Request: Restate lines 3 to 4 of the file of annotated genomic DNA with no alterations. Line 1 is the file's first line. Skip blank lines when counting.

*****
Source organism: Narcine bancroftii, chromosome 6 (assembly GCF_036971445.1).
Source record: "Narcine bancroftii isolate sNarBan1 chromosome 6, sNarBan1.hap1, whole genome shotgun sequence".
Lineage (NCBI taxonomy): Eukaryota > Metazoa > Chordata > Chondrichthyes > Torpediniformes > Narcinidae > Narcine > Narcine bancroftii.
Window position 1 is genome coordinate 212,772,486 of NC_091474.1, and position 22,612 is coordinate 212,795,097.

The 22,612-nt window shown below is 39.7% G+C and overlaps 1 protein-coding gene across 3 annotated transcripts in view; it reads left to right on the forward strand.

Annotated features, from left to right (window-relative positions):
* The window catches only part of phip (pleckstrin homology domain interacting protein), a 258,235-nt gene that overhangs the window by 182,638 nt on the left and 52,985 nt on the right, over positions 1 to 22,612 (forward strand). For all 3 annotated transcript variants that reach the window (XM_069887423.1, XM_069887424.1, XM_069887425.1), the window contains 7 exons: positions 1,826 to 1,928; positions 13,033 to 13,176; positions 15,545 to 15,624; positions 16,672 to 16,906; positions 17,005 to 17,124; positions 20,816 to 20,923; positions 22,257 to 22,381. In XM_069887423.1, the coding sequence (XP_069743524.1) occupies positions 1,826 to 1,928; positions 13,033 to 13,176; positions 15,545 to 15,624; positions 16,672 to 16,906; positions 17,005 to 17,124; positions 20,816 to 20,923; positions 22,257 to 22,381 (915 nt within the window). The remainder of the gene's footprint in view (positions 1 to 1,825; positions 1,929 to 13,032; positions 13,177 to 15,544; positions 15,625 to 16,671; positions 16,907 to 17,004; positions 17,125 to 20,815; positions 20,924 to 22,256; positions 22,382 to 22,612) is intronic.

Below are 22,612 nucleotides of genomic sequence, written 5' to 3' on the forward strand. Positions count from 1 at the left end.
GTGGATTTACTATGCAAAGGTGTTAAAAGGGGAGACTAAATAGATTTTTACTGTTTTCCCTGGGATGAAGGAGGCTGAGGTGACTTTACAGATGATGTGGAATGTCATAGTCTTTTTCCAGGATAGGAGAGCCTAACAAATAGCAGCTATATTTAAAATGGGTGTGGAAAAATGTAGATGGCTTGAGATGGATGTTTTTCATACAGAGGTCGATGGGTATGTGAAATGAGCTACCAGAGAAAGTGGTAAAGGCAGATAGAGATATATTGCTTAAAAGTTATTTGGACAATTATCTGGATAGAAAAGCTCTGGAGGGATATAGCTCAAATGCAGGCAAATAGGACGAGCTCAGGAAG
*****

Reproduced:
Lineage (NCBI taxonomy): Eukaryota > Metazoa > Chordata > Chondrichthyes > Torpediniformes > Narcinidae > Narcine > Narcine bancroftii.
Window position 1 is genome coordinate 212,772,486 of NC_091474.1, and position 22,612 is coordinate 212,795,097.